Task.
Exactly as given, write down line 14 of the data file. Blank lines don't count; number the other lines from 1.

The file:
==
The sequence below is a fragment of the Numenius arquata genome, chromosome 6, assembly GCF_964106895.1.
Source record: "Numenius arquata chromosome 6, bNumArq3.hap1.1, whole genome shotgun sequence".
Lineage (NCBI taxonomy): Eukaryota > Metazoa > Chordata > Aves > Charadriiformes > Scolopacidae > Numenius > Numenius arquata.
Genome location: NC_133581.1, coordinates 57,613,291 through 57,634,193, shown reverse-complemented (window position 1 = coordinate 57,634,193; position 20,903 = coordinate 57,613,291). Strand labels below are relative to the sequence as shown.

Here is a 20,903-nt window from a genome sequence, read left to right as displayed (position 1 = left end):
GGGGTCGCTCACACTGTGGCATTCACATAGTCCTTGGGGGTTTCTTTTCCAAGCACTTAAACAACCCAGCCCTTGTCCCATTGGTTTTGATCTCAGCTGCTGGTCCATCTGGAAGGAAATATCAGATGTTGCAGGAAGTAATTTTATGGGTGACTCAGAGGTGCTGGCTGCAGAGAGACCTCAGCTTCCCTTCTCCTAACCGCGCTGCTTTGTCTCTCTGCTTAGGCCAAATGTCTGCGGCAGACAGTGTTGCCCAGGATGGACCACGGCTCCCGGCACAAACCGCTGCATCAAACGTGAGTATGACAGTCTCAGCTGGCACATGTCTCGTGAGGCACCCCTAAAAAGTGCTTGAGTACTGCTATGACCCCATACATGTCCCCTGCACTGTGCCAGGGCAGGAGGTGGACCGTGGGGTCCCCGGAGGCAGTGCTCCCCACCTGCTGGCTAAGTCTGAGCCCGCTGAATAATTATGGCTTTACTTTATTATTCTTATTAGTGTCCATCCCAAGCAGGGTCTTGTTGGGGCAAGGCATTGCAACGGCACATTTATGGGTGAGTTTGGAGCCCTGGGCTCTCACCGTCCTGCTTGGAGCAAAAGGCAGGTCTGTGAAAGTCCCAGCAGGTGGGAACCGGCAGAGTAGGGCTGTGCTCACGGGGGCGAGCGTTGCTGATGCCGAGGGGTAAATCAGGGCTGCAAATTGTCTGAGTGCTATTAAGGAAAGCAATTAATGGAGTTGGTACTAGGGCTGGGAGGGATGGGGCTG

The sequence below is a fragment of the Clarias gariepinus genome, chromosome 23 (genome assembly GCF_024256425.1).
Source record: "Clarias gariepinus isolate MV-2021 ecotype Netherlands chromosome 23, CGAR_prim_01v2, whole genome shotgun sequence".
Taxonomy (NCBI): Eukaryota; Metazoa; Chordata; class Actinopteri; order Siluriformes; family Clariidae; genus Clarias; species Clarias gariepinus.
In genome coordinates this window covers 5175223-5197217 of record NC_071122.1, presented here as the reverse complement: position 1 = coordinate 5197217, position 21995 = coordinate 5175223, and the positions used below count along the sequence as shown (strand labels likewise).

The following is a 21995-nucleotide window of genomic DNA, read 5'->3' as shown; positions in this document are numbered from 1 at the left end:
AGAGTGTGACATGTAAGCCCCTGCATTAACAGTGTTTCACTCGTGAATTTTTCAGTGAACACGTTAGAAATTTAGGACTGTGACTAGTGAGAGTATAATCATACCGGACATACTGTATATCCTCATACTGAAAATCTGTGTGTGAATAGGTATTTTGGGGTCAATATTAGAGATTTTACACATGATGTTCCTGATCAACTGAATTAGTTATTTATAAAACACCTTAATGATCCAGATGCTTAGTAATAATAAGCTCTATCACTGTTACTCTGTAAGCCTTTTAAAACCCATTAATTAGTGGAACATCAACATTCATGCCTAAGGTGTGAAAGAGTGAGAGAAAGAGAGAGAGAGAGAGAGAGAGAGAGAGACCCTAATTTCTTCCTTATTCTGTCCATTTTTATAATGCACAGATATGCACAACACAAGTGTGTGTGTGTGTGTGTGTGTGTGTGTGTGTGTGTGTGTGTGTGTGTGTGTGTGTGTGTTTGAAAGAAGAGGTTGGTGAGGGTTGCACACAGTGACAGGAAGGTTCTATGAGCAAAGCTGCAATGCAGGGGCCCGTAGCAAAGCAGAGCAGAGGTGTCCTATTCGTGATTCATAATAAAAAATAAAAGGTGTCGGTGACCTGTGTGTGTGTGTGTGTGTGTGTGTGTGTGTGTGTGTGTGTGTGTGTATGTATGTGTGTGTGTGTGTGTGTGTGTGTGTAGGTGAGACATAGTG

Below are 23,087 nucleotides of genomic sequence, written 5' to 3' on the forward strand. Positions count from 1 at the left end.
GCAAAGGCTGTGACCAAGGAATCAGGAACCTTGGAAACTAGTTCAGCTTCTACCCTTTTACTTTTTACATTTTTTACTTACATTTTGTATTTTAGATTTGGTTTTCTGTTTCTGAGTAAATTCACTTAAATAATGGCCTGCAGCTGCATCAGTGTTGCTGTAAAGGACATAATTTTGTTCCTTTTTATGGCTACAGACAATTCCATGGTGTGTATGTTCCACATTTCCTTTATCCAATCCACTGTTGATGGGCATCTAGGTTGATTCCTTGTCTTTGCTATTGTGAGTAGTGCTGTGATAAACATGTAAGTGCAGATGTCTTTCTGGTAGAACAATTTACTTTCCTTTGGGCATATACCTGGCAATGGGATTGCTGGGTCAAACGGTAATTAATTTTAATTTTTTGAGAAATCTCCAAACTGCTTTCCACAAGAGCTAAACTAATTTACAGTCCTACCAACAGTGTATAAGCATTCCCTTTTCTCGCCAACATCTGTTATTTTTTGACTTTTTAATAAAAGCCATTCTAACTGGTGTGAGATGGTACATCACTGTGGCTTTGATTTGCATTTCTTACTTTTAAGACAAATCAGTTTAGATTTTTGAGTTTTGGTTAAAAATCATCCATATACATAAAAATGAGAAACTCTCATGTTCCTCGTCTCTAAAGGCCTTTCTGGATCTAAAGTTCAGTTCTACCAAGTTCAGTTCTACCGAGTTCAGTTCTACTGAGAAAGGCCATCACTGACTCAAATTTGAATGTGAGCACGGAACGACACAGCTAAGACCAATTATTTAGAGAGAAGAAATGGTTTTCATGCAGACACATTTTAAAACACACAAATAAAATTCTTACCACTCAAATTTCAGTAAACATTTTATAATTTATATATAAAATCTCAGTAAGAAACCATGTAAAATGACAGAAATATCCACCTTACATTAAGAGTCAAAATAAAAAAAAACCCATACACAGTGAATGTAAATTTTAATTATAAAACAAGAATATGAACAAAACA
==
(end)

GCAAAGGCTGTGACCAAGGAATCAGGAACCTTGGAAACTAGTTCAGCTTCTACCCTTTTACTTTTTACATTTTTTACTTACATTTTGTATTTTAGATTTGGTTTTCTGTTTCTGAGTAAATTCACTTAAATAATGGCCTGCAGCTGCATCAGTGTTGCTGTAAAGGACATAATTTTGTTCCTTTTTATGGCTACAGACAATTCCATGGTGTGTATGTTCCACATTTCCTTTATCCAATCCACTGTTGATGGGCATCTAGGTTGATTCCTTGTCTTTGCTATTGTGAGTAGTGCTGTGATAAACATGTAAGTGCAGATGTCTTTCTGGTAGAACAATTTACTTTCCTTTGGGCATATACCTGGCAATGGGATTGCTGGGTCAAACGGTAATTAATTTTAATTTTTTGAGAAATCTCCAAACTGCTTTCCACAAGAGCTAAACTAATTTACAGTCCTACCAACAGTGTATAAGCATTCCCTTTTCTCGCCAACATCTGTTATTTTTTGACTTTTTAATAAAAGCCATTCTAACTGGTGTGAGATGGTACATCACTGTGGCTTTGATTTGCATTTCTTACTTTTAAGACAAATCAGTTTAGATTTTTGAGTTTTGGTTAAAAATCATCCATATACATAAAAATGAGAAACTCTCATGTTCCTCGTCTCTAAAGGCCTTTCTGGATCTAAAGTTCAGTTCTACCAAGTTCAGTTCTACCGAGTTCAGTTCTACTGAGAAAGGCCATCACTGACTCAAATTTGAATGTGAGCACGGAACGACACAGCTAAGACCAATTATTTAGAGAGAAGAAATGGTTTTCATGCAGACACATTTTAAAACACACAAATAAAATTCTTACCACTCAAATTTCAGTAAACATTTTATAATTTATATATAAAATCTCAGTAAGAAACCATGTAAAATGACAGAAATATCCACCTTACATTAAGAGTCAAAATAAAAAAAAACCCATACACAGTGAATGTAAATTTTAATTATAAAACAAGAATATGAACAAAACA